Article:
A $10 million gift from the Howley Foundation will help Cleveland Clinic expand its ASPIRE Nursing Scholars Program in partnership with Ursuline College.
The Clinic established ASPIRE, a local high school and college program, with support from the foundation and in collaboration with Cuyahoga Community College in an effort to increase diversity in health care, address opportunity gaps and reduce health disparities in the community, according to a news release.
ASPIRE welcomed its first cohort in 2017. About 25 students from Cleveland-area high schools enter the 12-week program each year as high school juniors. They’re taught relationship-based care, simulation health care, research and evidence-based practice, and more.
The new funding and partnership with Ursuline will offer seniors who return to the program the chance to participate in a clinical nursing experience and an opportunity to earn a scholarship to pursue a bachelor of science degree in nursing from the Breen School of Nursing and Health Professions at Ursuline College.
Students work as patient care nursing assistants (PCNAs) for the Clinic’s Stanley Shalom Zielony Institute for Nursing Excellence during the summer after graduating high school and throughout college. They have the opportunity to work as registered nurses at the Clinic for at least three years after college graduation and licensure.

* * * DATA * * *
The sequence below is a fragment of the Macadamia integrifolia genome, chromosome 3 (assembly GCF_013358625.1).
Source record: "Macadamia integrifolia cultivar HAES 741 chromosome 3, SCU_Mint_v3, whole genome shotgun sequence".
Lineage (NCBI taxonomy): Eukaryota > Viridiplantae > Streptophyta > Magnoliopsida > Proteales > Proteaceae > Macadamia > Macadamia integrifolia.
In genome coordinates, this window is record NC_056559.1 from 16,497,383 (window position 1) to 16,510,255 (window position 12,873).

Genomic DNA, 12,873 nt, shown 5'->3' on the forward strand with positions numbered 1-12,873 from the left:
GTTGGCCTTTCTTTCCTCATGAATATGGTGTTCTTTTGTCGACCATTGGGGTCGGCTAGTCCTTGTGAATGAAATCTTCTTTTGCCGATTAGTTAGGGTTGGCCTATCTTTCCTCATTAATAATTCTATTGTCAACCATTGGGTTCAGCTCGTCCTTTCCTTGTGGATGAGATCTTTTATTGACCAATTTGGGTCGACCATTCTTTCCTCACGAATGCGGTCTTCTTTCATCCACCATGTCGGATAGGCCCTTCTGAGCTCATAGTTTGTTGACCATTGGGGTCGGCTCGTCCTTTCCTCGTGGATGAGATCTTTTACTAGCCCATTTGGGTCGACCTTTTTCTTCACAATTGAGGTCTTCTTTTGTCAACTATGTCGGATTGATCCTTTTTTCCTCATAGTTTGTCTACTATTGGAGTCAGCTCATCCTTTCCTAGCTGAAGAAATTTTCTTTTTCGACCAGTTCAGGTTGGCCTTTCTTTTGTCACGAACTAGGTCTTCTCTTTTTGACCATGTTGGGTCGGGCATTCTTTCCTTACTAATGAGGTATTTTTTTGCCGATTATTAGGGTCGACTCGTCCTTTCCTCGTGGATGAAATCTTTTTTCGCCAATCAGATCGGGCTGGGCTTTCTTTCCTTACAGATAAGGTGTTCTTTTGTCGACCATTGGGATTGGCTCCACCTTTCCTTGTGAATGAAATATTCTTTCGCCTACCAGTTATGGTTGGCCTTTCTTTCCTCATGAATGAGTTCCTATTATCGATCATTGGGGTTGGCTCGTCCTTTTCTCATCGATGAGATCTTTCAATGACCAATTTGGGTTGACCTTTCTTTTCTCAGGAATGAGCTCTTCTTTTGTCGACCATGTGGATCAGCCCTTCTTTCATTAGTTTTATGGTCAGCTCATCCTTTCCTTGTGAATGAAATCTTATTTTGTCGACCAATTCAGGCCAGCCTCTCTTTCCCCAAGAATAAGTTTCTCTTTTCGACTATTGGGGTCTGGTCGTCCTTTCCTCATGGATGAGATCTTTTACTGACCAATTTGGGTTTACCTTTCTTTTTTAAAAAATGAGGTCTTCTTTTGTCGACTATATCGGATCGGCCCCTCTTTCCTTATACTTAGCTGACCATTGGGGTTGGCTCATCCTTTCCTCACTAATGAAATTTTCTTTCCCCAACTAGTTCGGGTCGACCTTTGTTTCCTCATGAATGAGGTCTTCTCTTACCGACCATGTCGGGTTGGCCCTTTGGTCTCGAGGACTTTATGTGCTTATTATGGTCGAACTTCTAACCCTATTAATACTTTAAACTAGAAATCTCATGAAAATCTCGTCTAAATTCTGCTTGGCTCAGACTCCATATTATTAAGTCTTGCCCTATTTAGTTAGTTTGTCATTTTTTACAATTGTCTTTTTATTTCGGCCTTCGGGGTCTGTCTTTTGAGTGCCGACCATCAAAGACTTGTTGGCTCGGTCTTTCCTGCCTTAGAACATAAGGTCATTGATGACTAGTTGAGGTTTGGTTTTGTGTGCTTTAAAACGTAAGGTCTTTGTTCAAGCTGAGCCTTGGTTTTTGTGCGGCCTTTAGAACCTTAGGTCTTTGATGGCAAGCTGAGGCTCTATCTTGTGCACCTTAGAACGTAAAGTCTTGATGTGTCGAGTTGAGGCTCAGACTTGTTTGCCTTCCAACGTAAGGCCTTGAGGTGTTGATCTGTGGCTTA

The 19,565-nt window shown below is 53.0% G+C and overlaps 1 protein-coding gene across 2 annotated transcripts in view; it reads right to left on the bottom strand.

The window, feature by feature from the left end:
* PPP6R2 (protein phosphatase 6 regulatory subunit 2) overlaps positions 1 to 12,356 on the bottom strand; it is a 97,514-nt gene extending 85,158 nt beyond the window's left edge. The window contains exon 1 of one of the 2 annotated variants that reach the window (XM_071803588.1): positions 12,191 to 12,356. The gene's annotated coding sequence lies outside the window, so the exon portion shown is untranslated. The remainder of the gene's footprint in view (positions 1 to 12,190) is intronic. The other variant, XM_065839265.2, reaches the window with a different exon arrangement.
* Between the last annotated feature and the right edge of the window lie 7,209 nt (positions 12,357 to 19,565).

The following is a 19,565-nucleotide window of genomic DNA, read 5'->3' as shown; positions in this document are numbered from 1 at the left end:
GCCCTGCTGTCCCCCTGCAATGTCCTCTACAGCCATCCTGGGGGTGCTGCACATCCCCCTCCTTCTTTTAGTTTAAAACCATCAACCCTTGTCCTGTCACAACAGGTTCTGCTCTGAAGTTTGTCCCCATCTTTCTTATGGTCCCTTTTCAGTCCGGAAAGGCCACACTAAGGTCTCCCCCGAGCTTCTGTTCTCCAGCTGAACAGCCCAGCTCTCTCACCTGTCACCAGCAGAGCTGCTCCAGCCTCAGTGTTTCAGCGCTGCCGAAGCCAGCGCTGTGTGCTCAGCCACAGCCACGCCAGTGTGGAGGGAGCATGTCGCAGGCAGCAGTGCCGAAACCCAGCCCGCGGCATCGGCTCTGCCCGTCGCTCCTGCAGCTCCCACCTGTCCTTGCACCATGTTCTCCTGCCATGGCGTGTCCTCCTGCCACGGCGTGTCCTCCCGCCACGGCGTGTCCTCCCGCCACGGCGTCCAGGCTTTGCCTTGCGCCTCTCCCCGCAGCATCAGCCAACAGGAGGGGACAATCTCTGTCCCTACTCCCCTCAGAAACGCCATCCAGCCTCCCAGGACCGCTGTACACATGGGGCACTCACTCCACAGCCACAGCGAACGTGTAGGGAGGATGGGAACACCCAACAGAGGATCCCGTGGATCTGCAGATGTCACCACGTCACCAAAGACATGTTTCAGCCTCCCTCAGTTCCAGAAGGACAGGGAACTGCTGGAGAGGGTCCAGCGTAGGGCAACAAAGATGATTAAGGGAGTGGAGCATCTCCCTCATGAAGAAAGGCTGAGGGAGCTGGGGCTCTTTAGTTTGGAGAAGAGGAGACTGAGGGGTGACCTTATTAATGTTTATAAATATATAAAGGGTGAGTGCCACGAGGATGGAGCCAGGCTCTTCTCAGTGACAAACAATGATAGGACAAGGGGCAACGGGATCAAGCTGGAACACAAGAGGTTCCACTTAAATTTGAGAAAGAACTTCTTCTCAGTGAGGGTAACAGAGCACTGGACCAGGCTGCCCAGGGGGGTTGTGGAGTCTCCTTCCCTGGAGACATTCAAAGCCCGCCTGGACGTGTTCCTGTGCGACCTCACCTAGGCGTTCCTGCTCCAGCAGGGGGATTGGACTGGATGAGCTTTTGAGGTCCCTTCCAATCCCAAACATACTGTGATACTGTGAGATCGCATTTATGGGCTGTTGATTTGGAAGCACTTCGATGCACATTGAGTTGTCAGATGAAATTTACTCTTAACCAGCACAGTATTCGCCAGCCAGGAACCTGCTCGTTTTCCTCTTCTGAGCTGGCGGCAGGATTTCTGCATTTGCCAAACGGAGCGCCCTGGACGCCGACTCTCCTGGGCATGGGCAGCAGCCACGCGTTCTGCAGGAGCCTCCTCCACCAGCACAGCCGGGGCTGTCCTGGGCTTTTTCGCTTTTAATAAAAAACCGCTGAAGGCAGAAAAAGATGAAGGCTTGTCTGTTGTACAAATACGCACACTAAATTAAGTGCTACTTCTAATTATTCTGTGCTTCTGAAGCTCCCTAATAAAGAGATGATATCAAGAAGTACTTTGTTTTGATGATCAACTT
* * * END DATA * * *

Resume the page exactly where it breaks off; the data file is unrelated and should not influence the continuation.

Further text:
“Through ASPIRE, we are increasing opportunities for underrepresented students and committed to developing a new generation of diverse and expertly trained nurses,” said Joan M. Kavanagh, associate chief nursing officer of nursing education and professional development at Cleveland Clinic, in a provided statement. “In addition to providing access to Ursuline’s prestigious nursing program, students will be given room and board to ensure they have an optimal on-campus learning environment to complete their degree.”
Ursuline’s Breen School of Nursing and Health Professions is committed to providing resources and wraparound services that help ensure student success in the program, said Patricia Sharpnack, dean of the nursing school, in the release. This fall, Ursuline welcomed 11 ASPIRE students, most of whom are 2020 high school graduates and some of whom transferred from the associate’s degree program at Cuyahoga Community College.
“Supporting educational programs that directly address issues of equality and upward mobility is the central focus of The Howley Foundation,” said Nick Howley, chairman of the Howley Foundation and executive chairman and founder of TransDigm Group Inc., in a provided statement. “The ASPIRE program is a shining example. Cleveland Clinic’s partnership with Ursuline College will enable education for underrepresented students seeking to become tomorrow’s health care leaders, and we’re excited to see the program grow and thrive in the years to come.”
The ASPIRE program is currently accepting applications from high school juniors, who are chosen at the direction of Cleveland Clinic, based on their GPA, a short essay, recommendations and an interview.